Medicare says that more than $34 billion is wasted each year through improper payments to hospitals and doctors.
But a major effort to reduce that number suffered a setback last week when officials delayed a program that would have held up payments to hospitals for 15 expensive procedures until auditors determine they are necessary.
The prepayment review program, which would have affected Florida and 10 other states, generated many "comments and suggestions" since it was announced in November, according to a statement from the Centers for Medicare and Medicaid Services. That prompted the agency to delay the three-year project, which had been scheduled to begin Jan. 1, until further notice.
Agency officials declined to comment further, but it was clear that many doctors were unhappy with the program, especially cardiologists, who would be most affected.
"It's one more inconvenience, one more set of rules and things physicians have to jump over to take care of patients," said Dr. Alberto Montalvo, a Bradenton cardiologist and immediate past president of the Florida chapter of the American College of Cardiology. "The people that will suffer will be patients."
Eleven of the 15 procedures involve cardiologists, including the implanting of cardiac defibrillators, pacemakers and stents. The other four involve joint replacements, spinal fusions and other back and neck procedures.
If and when the program goes into effect, Medicare payments to hospitals will be delayed pending a review of medical records.
Payments to doctors will not be delayed. But if Medicare auditors determine the claim is improper, it will be denied, the hospital will not get paid and the doctor will have to return any reimbursement related to the hospitalization. There's no financial impact to Medicare patients.
Medicare officials consider improper payments "a significant problem." The agency released a report last November that found more than 10 percent, or $34.3 billion, of fee-for-service payments in 2010 were improper. And it noted that such payments for inpatient hospital claims had increased significantly.
That includes the 15 procedures selected for the prepayment review project.
The fee-for-service system — where a provider is paid for each procedure or service — covers most of those in Medicare.
A smaller number are in managed care, or Medicare Advantage plans, which will not be affected.
Florida was selected for the program because it is one of 11 states with high levels of fraudulent claims or high claims volumes for short hospital stays. The other states are California, Michigan, Texas, New York, Louisiana, Illinois, Pennsylvania, Ohio, North Carolina and Missouri.
The Medicare report also found high rates of improper payments for expensive medical equipment such as power wheelchairs. The agency was set to implement a similar prepayment review program for those in seven states, including Florida. But officials decided last week to delay that as well.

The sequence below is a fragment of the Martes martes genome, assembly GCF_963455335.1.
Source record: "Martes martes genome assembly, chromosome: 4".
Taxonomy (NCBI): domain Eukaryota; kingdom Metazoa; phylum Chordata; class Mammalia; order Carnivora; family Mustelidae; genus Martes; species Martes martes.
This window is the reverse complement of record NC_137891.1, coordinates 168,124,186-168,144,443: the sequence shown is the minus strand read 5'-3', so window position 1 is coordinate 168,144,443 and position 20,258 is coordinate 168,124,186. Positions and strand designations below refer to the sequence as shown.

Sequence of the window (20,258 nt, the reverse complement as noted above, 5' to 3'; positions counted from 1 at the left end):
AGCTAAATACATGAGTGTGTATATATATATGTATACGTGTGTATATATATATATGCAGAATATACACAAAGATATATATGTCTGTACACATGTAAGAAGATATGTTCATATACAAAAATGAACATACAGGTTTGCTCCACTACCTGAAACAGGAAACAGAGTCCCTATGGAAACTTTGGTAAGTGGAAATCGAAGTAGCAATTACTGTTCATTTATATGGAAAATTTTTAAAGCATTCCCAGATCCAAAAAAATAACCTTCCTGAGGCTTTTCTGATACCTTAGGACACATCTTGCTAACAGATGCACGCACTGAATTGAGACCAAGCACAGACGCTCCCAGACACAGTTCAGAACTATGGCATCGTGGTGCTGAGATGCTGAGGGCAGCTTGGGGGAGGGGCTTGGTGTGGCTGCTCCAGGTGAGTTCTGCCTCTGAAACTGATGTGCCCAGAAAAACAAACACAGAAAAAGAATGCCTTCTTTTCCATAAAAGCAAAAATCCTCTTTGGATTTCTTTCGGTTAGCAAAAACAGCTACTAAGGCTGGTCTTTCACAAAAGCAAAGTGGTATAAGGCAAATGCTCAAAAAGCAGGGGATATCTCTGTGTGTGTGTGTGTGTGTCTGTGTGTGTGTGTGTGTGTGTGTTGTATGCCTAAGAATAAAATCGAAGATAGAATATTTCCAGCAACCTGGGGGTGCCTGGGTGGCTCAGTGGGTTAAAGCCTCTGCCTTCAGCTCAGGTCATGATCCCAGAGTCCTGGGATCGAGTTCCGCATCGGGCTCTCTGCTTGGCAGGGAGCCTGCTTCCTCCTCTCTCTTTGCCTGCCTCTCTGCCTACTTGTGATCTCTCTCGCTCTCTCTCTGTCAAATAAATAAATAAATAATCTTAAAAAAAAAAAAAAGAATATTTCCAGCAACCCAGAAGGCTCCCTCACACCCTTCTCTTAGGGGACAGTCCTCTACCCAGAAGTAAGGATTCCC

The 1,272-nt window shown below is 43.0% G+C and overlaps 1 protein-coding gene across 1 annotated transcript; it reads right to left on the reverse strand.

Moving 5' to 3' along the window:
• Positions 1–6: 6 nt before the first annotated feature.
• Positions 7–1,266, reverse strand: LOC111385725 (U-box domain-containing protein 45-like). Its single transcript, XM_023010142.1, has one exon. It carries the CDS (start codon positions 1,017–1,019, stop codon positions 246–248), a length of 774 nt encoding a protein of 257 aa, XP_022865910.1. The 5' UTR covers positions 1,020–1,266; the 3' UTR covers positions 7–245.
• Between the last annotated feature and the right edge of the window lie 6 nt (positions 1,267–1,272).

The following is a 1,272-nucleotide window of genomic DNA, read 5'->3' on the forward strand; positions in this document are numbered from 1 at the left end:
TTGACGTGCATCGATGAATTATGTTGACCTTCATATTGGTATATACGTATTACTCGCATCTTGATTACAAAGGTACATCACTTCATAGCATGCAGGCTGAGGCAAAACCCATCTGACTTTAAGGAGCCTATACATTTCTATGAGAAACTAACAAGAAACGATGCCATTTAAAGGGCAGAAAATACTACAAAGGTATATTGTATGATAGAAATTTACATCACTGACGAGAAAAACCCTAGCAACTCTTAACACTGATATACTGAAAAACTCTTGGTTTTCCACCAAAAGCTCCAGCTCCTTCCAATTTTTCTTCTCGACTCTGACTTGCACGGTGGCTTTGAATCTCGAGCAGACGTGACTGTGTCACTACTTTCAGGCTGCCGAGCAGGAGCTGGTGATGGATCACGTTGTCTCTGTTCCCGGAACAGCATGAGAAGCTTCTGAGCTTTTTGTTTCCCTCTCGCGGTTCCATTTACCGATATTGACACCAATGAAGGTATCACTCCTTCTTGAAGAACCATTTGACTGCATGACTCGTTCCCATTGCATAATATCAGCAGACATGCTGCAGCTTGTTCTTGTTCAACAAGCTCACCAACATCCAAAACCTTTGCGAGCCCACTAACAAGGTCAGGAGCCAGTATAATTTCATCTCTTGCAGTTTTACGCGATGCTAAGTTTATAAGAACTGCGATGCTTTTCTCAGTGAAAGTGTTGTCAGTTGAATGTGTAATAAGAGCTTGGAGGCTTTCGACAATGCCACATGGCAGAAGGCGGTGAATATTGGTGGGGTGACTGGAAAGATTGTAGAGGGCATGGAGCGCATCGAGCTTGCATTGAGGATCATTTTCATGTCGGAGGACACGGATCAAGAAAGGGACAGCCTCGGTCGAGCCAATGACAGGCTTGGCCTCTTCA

Medicare said it would give 30 days notice before the programs begin.
To be sure, it's not as if 10 percent of Medicare fee-for-service claims are medically unnecessary. In many cases, payments in the Medicare report were deemed "improper" if there was insufficient documentation to support them.
Montalvo and Dr. Mahesh Amin, director of cardiology at Morton Plant Mease, believe only a small percentage fall into the fraudulent category.
Both cited an example of a Maryland doctor whose medical license was revoked after it was determined he had implanted hundreds of unneeded stents, which are small tubes used to open a blocked artery or blood vessel.
"Because of a few cases in the country, where abuses have been made, this is happening," Montalvo said.
Amin said in many cases, much of the required documentation for the procedures sits in the cardiologist's office, but isn't sent to the hospital before the procedure is done.
He said doing so would involve more staff time, both for the cardiologist and the hospital, without any added reimbursement.
Others have argued Medicare wasn't giving them enough time to implement the changes, or that officials weren't clear on what would be required.
Amin said BayCare, the nonprofit health system to which Morton Plant belongs, was set to comply with the new requirements on Jan. 1.
"Nobody's arguing the justification; it's just putting up more hoops," he added.
Montalvo, however, is concerned that the new requirements might actually hurt patients by delaying needed care until all the paperwork is received.
"Hospitals cannot admit a patient for a defibrillator or stent until the documentation is perfect," he said. "Doctors know how to take care of patients; we're not the best with paperwork."
Richard Martin can be reached at email@example.com or (813) 226-3322.